2. Be up-front and clear about what the process will involve and how long it will take:
When a process is vague, the timetable drifts, or a hiring organisation is not transparent about other applicants (particularly internal) being in play, jobseekers will often quickly lose engagement and interest.
3. Make use of recruiting technologies:
There are plenty of tools that can be used to streamline your hiring process to give a smooth candidate experience.
For example, 65% of job seekers say they never or rarely receive notice of their application status (Lever) - if you fall into that group, you could benefit from implementing software that automates the distribution of notifications to candidates about whether their application has progressed.
4. Limit the number of stages in your interview process:
If you can find out what you require in as few stages as possible, you will be able to progress quicker and reduce the risk of losing candidates due to a long hiring process.
5. Conduct the best possible interview:
Knowing how to conduct an interview properly is integral to leaving a positive impression on your prospective new employee. It is often the person conducting the interview who has the biggest impact on this.
6. Give an accurate representation of your company in the interviews:
The most successful processes employ a panel that is really representative of your organisation as it allows the interviewee to visualise working for you. Having a strong pitch about your company and the value the right person will bring should not be underestimated.
“In a severely candidate short market you and your teams need to be able to to sell your organisations.”
Lionel Kaidatzis, Managing Director of Morgan McKinley Japan
7. Challenge their skills relevant to the role:
Job seekers want to be thoroughly tested so they have the opportunity to flex their skills and experience. Make sure that you have a clear part of the interview set aside for establishing their technical compatibility. Challenging people can often bring out the best in them.
8. Follow up when you say you will:
The longer you try to keep the candidate warm, the more likely they are to lose interest. They will know that you're interviewing others and that you're potentially using them as a backup option. The longer you leave it, the higher the likelihood that another company will make them an offer.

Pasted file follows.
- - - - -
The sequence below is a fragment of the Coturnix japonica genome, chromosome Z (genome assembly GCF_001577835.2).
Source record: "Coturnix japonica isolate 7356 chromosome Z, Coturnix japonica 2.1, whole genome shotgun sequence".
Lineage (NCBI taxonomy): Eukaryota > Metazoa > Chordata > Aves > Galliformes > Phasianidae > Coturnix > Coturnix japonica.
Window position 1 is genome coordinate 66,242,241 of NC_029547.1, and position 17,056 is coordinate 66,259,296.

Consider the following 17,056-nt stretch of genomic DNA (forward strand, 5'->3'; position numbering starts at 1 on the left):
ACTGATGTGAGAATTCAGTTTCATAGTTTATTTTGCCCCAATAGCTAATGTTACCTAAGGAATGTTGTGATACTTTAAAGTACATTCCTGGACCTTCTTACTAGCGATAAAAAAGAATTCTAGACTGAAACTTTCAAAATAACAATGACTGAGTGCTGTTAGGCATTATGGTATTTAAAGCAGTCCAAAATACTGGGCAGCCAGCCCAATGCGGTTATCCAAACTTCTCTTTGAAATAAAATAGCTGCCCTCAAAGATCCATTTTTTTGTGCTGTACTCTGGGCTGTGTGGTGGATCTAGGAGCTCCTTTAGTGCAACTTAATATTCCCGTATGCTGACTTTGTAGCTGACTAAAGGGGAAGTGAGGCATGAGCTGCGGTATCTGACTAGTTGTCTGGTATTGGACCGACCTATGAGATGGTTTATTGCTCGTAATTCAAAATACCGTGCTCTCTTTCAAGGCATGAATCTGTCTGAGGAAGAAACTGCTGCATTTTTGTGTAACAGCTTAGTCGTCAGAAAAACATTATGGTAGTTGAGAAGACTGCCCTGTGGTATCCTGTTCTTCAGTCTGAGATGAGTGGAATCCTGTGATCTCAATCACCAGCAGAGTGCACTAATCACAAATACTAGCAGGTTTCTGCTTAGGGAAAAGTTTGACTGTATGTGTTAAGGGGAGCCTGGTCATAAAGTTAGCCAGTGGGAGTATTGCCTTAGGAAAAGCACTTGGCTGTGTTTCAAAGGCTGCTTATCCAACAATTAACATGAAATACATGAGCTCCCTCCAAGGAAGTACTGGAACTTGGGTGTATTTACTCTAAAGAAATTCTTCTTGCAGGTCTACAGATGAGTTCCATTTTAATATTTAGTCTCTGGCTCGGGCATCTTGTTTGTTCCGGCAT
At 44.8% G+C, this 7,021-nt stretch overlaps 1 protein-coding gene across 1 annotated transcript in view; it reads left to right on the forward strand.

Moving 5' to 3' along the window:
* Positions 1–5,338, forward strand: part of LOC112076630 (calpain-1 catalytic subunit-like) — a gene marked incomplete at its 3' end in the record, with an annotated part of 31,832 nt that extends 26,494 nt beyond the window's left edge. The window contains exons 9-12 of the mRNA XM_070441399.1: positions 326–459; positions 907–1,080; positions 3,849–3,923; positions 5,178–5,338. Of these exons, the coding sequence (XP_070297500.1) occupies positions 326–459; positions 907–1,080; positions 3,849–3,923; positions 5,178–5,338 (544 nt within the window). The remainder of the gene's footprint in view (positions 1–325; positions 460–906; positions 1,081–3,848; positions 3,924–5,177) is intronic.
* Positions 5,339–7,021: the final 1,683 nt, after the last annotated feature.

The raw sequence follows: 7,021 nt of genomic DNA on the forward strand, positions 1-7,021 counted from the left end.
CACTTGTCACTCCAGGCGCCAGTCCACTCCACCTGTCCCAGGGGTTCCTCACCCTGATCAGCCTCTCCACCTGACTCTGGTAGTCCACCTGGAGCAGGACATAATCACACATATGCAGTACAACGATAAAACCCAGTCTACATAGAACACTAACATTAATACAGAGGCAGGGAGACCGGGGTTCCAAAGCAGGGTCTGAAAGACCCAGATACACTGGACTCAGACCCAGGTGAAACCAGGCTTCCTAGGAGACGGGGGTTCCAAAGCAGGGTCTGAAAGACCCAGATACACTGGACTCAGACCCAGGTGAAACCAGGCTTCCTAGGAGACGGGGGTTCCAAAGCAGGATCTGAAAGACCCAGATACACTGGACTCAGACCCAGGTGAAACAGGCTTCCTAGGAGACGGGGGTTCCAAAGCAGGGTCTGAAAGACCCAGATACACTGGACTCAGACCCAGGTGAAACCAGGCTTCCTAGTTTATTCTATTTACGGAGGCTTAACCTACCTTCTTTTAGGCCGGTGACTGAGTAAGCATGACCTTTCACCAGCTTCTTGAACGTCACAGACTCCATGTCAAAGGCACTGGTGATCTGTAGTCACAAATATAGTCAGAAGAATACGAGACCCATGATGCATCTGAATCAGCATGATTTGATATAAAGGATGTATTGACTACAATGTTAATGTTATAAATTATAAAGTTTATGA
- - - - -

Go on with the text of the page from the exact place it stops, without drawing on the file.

“What surprises me is how poor feedback to candidates is following interviews. Not having the courtesy to respond to applicants does not bode well for how an organisation respects its employees.”
Simon Woodthorpe, Program Director at MiRXES
9. Transparency about where they stand is key:
If there are any ‘close seconds’ who aren’t quite what you want but you don’t want to fully cut ties, tell them about the move to make a job offer to someone else and be honest about future opportunities. If an applicant is declined, try and give objective feedback as to why they were unsuccessful.
‘Ghosting’ your candidates (in other words never following up with them) is not acceptable and reflects poorly on your company. Even if it’s bad news, they deserve to know.
10. Move fast to make the offer:
Once you have made the decision to make a job offer to one of your applicants, make sure you produce that offer in a timely manner. Any unnecessary delays mean you run the risk of losing your preferred applicant, and potentially having to restart your process from the beginning.
In our global research of 4,134 professionals, 48% said that they have rejected a job offer at some point of their careers because it took too long to be made.
11. Onboarding is still part of the candidate experience:
It integrates the individual with your organisation’s culture and supplies them with the right tools and information they need to become a productive member of the team from day one. This increases the likelihood of you being able to retain your new employees by making them feel valued and engaged - this reduces unnecessary spend on hiring a replacement.